A deadline looms, and a voice tells me, once again, that I have nothing to say.
Mostly, I’m tired from helping repair my in-laws’ house, which involved hard physical work tearing down and rebuilding a 44-foot long deck over Labor Day weekend. I spent the weekend grunting and screwing—not the good kind.
Then, back to the office on Tuesday, where I was met with a slew of problems incurred by a new employee who quit suddenly. The week loomed before me with nary a break in sight. When would I have a chance to think about what to write, let alone write?
That’s when I engaged a writing super power: Listening . . . a.k.a. letting the story find you.
It’s a trick I learned some time ago when I discovered that inspiration doesn’t really come from me so much as to me.
In other words, to be inspired, I don’t necessarily need a good long stretch of structured time to think, or the perfect writing desk, or a ready-made topic. No, I just need to pay attention—to listen with a writer’s ear—to the stories that naturally bump into me in the course of living my busy, sometimes, stressful life.
Which brings me to Fire Woman and Gin & Tonic Man.
During my crazy last week, while I was trying not to stress over what to write, I would periodically get calls from my 78-year-old mother and 83-year-old father, who were on a “little RV trip.” Gulp. Were they up for that? I hoped everything would go smoothly for them, but with each of their calls, I came to appreciate they didn’t really care if everything went smoothly. In fact, each mini-disaster was an integral part of their adventure—they thought it was fun—and they handled these mini-disasters by accepting each as it came along, relaxing anyway, and engaging their ingenuity.
“The first day I was driving,” Mom (a new driver of the old RV) relayed to me, “we suddenly heard a terrific noise. So I pulled over and instructed your father to take a look around the RV for any problems. He came back saying everything looked fine.”
That’s my dad’s usual response these days—everything is fine. He doesn’t have quite the critical eye he used to. So, they started out again, only to discover the noise was much worse and the entire RV was shaking.
“It’s the tire, Rick. I think it’s the tire!” my mom called out.
She pulled over again. This time she got out to look around and found the left front tire had completely shredded. Whoops.
They called Triple A and found a tire store willing to replace all four tires—which they knew was needed, but had put off in order to get started on their trip.
Eventually, they made it to a campground and went to sleep.
The next day she called again. I asked how it was going. She said it was going well, that she had been Googling survival methods. She was calm. I was not.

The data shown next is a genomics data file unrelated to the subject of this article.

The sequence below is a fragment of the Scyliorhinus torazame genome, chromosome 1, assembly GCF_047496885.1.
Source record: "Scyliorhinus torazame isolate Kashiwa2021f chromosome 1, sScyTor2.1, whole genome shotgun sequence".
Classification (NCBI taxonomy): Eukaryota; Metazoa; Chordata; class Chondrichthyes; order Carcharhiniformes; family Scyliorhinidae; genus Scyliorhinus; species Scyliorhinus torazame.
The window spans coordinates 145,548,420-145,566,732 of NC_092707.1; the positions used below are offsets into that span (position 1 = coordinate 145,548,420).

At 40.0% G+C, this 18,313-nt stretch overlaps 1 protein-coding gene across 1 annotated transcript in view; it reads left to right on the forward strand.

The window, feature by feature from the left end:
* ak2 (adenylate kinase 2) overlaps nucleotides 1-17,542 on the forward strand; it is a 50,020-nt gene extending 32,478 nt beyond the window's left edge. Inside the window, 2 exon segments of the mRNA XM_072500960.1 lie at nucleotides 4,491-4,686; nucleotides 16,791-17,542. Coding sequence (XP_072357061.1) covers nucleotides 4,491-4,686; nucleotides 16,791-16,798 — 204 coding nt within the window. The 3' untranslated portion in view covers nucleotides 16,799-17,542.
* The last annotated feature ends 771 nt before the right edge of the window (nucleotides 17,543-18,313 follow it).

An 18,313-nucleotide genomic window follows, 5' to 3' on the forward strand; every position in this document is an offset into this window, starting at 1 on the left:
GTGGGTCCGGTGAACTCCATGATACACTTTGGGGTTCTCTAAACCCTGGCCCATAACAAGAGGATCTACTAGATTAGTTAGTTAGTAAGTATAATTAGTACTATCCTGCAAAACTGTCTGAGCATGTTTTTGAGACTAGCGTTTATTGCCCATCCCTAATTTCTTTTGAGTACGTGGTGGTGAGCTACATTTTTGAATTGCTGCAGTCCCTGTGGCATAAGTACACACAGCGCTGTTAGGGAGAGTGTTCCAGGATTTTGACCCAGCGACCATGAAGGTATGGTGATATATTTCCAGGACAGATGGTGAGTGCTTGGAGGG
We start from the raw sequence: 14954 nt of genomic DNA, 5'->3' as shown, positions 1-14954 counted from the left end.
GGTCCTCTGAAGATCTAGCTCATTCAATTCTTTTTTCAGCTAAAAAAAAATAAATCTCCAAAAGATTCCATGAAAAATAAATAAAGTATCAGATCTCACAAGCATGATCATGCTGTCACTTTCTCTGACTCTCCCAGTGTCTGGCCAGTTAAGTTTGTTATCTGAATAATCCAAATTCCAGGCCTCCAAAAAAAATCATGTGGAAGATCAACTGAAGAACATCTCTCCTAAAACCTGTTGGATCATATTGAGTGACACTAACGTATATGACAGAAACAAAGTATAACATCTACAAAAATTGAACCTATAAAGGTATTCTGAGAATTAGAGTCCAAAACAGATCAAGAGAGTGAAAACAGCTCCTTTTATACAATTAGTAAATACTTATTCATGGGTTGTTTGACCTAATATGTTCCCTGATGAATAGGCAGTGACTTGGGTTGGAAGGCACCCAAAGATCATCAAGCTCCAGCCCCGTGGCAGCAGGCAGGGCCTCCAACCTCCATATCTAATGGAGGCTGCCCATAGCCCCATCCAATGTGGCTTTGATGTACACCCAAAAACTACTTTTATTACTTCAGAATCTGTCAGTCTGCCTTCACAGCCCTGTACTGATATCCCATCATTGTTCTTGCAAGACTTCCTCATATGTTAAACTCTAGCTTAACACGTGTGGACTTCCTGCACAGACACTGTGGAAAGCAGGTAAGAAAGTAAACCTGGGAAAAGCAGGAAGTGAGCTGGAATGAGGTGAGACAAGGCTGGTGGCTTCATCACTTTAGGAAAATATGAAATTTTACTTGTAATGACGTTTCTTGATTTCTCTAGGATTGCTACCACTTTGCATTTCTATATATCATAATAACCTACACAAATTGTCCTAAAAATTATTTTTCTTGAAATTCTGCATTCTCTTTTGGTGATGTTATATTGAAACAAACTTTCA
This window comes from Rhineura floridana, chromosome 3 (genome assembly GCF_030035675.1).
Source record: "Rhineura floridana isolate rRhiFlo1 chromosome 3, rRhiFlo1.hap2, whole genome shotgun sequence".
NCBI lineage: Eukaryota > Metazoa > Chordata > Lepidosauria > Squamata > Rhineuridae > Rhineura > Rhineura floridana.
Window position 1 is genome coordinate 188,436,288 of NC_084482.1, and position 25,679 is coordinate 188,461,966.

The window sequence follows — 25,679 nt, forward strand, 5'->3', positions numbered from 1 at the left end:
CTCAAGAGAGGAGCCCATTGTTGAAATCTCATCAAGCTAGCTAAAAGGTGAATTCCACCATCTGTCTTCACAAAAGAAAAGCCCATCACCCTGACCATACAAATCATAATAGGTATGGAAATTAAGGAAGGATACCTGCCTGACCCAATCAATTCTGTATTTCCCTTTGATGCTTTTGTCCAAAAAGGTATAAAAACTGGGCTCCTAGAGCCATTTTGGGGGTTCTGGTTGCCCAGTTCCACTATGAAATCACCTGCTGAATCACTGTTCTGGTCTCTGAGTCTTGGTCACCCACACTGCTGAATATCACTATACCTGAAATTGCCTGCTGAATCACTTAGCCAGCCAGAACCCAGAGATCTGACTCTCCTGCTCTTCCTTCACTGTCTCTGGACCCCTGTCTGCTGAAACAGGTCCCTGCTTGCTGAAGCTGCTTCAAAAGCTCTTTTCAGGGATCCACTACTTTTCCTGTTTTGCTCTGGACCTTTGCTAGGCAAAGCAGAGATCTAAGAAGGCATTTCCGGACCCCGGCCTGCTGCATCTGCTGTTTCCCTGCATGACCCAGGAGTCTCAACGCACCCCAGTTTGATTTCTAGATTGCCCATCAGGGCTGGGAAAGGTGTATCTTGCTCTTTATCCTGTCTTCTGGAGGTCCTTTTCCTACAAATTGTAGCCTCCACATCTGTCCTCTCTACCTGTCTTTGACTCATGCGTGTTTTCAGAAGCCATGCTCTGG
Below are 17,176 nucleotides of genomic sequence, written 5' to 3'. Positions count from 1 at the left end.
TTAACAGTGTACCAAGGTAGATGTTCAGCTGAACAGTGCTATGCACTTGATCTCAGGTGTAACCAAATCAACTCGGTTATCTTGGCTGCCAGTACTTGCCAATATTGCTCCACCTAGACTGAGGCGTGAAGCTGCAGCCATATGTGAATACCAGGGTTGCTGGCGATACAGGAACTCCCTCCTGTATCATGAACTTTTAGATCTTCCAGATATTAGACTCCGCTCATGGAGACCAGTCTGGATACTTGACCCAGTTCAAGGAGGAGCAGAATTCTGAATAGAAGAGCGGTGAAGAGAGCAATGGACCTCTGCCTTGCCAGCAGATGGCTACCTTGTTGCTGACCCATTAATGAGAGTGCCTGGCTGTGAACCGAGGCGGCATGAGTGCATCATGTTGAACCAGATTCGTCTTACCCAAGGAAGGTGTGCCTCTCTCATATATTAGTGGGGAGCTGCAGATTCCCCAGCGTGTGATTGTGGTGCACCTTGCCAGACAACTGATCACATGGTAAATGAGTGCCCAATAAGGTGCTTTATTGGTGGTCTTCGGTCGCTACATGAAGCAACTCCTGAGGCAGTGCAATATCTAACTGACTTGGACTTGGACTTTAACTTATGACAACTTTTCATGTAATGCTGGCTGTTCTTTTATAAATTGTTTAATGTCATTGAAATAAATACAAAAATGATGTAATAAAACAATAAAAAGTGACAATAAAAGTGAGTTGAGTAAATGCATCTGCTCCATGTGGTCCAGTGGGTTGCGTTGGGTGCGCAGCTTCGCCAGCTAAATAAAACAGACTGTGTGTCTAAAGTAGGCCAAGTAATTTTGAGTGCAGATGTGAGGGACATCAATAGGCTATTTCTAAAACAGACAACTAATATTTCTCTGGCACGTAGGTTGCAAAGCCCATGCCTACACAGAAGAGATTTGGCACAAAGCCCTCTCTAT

“Oh? What’s happened now?” I asked.
“Well,” she said, “Dad went off to fill the windshield wiper container and check the oil. When he came back we checked the wipers, and they worked great, but I noticed he was carrying the transmission fluid . . . ”
She giggled a little.
“No worries. I just got on Google again, and apparently, people used to use transmission fluid instead of oil all the time.”
I interrupted my riveted listening, to ask, “Mom, are you sure you guys are okay?”
“Oh yes. We are having fun! Every day is a little adventure. Tonight, for instance, we decided to make a big bonfire. We went on a walk to all the deserted campsites and gathered up bits and pieces of firewood and dragged them back to our campsite. It’s our exercise,” she explained and went on, “Now, Dad’s making us a cocktail and we are going to relax by the fire I just built using a cotton ball dipped in Vaseline and a flint fire starter.”
“Did you say you started a fire with a cotton ball covered in Vaseline and a flint starter?” Apparently, she’d read about that in her survival guide.
“Yep,” she said cheerily. “Dad and I have given each other new nicknames. I am Fire Woman, and he is Gin & Tonic Man.”
I couldn’t help but chuckle. They were a beautiful example of not only embracing life as it comes, but making it fun and creative too, making the best of whatever bumped into them.
And, lucky for me—daughter of Fire Woman and Gin & Tonic Man—their happy story just bumped into me, reminding me that I don’t have to go out and find a story, the story is very likely to find me, if only I relax, pay attention and listen.
Photo Credit: Photo by Timothy Meinberg on Unsplash